Getting Started Internationally

Organizations   have a  couple of ways  to become  involved internationally. One is to seek cheaper  sources  of materials or labor offshore, which is called  offshoring or global outsourcing. Another  way is to develop markets for finished products outside their home countries, which may include exporting, licensing, and direct investing. These market entry strategies represent alternative  ways to sell products  and services in foreign markets. Most firms begin with exporting and work up to direct investment. Exhibit 3.2 shows the strategies companies  can use to enter foreign markets.

1. OUTSOURCING

In recent years, millions of low-tech jobs  such as textile manufacturing  have been out- sourced to low-wage countries. The Internet and plunging  telecommunications  costs are enabling companies to outsource more and higher-level work as well.13

Service companies are getting in on the outsourcing trend as well. U.S. data-processing companies use high-speed data lines to ship document images to Mexico and India, where 45,000 workers do everything from processing airline tickets to screening credit card appli- cations. British banks have transferred back-office operations to companies in China and India, as well.14

2. EXPORTING

With exporting, the corporation maintains its production facilities within the home nation and transfers its products for sale in foreign countries.15 Exporting enables a company  to mar- ket its products in other countries at modest resource cost and with limited risk. Exporting does entail numerous problems  based on physical distances, government  regulations,  foreign currencies, and cultural differences, but it is less expensive  than committing the firm’s own capital to building plants in host countries.

A form of exporting to less-developed countries is called countertrade, which is the barter of products for products rather than the sale of products for currency. Many less- developed countries have products to exchange but have no foreign currency. An estimated 20 percent of world trade is countertrade.

3. FRANCHISING

Franchising is a special form of licensing in which the franchisee buys a complete pack- age of materials  and services, including equipment, products, product ingredients, trade- mark and trade name rights, managerial  advice, and a standardized  operating system. Whereas with licensing  a licensee generally  keeps its own company name and operating systems, a franchise  takes the name and sys-tems of the franchisor. For example,  An- heuser-Busch  licenses the right to brew and distribute  Budweiser beer to several brewer- ies, including Labatt in Canada and Kirin in Japan, but these breweries retain their own company names, identities,  and autonomy.

In contrast,  a Burger  King franchise any- where  in the world is a  Burger King, and managers  use standard  procedures designed by the franchisor. The fast-food  chains are some  of the best-known  franchisors. KFC, Burger King, Wendy’s, and McDonald’s out- lets are found in almost every large city in the world. The story often is told of the Japanese child  visiting Los Angeles who excitedly pointed out to his parents, “They have Mc- Donald’s in America.”

Licensing and franchising  offer a business firm relatively   easy access to international markets at low cost, but they limit its partici- pation in and control over the development of those markets.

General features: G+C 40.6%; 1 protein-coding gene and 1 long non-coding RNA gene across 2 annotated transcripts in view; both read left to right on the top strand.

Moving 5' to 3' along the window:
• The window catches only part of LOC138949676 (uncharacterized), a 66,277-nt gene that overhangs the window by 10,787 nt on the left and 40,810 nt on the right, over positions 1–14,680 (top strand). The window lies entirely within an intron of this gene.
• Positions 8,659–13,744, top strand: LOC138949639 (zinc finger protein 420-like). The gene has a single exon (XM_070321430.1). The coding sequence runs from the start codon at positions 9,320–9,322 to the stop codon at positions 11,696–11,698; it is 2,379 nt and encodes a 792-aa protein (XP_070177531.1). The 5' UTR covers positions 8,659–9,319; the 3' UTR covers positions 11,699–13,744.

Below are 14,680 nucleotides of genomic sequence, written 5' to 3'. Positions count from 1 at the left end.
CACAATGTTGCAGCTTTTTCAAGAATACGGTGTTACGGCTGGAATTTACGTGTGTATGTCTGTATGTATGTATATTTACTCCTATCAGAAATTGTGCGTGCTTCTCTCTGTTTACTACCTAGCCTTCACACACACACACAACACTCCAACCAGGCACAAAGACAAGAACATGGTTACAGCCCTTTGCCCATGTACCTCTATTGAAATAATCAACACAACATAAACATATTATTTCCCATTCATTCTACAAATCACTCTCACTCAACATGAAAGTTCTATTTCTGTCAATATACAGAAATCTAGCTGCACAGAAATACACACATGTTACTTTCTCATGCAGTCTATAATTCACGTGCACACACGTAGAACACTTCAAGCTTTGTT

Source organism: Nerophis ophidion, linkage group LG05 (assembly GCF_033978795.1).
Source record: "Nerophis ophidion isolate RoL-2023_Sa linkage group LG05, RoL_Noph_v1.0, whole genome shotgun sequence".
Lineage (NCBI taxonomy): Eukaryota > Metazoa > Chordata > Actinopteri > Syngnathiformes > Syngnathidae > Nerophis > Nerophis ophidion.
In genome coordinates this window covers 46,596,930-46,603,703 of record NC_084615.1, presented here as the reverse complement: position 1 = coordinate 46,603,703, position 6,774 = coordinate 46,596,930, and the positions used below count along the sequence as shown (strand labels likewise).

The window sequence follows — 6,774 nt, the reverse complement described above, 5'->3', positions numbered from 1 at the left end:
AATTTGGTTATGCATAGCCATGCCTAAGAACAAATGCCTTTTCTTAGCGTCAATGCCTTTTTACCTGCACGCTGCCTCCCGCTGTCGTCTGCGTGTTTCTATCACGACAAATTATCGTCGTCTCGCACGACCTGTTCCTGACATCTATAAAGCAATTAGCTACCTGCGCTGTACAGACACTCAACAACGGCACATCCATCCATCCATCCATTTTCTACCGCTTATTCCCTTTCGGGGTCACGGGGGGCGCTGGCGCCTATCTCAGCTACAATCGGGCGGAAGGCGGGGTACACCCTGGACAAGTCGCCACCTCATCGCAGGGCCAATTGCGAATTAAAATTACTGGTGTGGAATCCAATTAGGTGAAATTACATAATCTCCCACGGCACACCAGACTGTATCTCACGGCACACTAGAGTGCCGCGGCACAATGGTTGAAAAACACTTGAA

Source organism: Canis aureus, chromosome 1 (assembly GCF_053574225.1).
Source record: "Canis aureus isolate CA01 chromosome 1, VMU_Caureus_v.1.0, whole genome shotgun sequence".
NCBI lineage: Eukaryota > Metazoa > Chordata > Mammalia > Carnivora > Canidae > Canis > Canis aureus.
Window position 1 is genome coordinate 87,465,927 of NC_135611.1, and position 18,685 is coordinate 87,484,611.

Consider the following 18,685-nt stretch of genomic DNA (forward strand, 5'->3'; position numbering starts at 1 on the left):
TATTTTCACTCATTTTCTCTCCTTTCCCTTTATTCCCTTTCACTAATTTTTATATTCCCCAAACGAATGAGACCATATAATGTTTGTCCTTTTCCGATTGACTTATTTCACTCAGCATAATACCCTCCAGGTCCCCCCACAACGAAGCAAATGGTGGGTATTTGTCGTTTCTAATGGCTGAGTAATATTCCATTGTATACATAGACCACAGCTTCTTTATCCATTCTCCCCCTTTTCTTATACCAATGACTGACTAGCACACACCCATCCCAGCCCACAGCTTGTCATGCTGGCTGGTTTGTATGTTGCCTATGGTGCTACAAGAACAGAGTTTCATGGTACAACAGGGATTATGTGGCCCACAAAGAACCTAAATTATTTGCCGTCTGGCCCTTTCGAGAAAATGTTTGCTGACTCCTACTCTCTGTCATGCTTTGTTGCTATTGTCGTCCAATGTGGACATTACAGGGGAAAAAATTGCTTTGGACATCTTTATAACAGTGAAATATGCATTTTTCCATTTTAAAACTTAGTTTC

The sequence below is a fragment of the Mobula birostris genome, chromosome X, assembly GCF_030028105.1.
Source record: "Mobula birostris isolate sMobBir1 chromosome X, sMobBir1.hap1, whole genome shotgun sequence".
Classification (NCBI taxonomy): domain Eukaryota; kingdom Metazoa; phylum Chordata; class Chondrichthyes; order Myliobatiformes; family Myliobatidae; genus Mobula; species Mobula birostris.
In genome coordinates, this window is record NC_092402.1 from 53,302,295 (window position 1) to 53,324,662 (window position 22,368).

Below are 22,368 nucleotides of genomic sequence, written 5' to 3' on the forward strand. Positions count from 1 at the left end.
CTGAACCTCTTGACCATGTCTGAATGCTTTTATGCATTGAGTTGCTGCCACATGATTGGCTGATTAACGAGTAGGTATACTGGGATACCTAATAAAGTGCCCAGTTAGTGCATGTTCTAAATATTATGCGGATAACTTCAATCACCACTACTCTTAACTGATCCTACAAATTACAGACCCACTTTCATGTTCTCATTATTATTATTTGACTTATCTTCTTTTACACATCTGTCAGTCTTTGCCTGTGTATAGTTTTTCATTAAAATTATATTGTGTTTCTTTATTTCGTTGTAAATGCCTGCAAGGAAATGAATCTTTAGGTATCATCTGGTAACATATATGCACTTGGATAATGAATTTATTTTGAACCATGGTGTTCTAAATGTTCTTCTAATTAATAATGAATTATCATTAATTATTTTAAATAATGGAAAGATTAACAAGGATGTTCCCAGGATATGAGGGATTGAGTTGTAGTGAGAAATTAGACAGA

4. CHINA   INC.

Just as managers  at Delphi are looking  to China as the wave of the future, many companies today are going straight to China or India as a first step into international business. As we discussed, business in both countries is booming,  and U.S. and European companies are taking advantage of opportunities for all of the tactics we’ve discussed here—outsourcing, exporting, licensing, and direct investment. In 2003, foreign companies invested more in business in China than they spent anywhere else in the world.16 Multinationals based in the United States and Europe are manufacturing  more and more products in China using de- sign, software,  and services from India. This trend prompted  one business writer to coin the term “Chindia” to reflect the combined power of the two countries in the international dimension.17

Outsourcing is perhaps the most widespread approach to international involvement in China and India. China manufactures an ever-growing  percentage of the industrial and consumer products sold in the United States—and in other countries  as well. China pro- duces more clothes, shoes, toys, television  sets, DVD  players, and cell phones than any other country. Manufacturers  there also are moving into higher-ticket items such as auto- mobiles, computers, and parts for Boeing 757s. China can manufacture almost any product at a much lower cost than in the West. For its part, India is a rising power in software de- sign, services, and precision  engineering.

JPMorgan Chase announced plans to move 30 percent of its investment bank back-office and support staff functions to India by the end of 2007 to take advantage of the low cost of highly educated workers.18 Nearly 50 percent of microchip engineering for Conexant Sys- tems, a California company that makes the intricate brains behind Internet  access for home computers and satellite-connection set-top boxes for televisions, is done in India.19

Many large organizations  also are developing  joint ventures or building  subsidiaries in China and India. Cummins  Engine was one of the earliest U.S. firms to open plants in both countries.

Source: Daft Richard L., Marcic Dorothy (2009), Understanding Management, South-Western College Pub; 8th edition.

2 thoughts on “Getting Started Internationally

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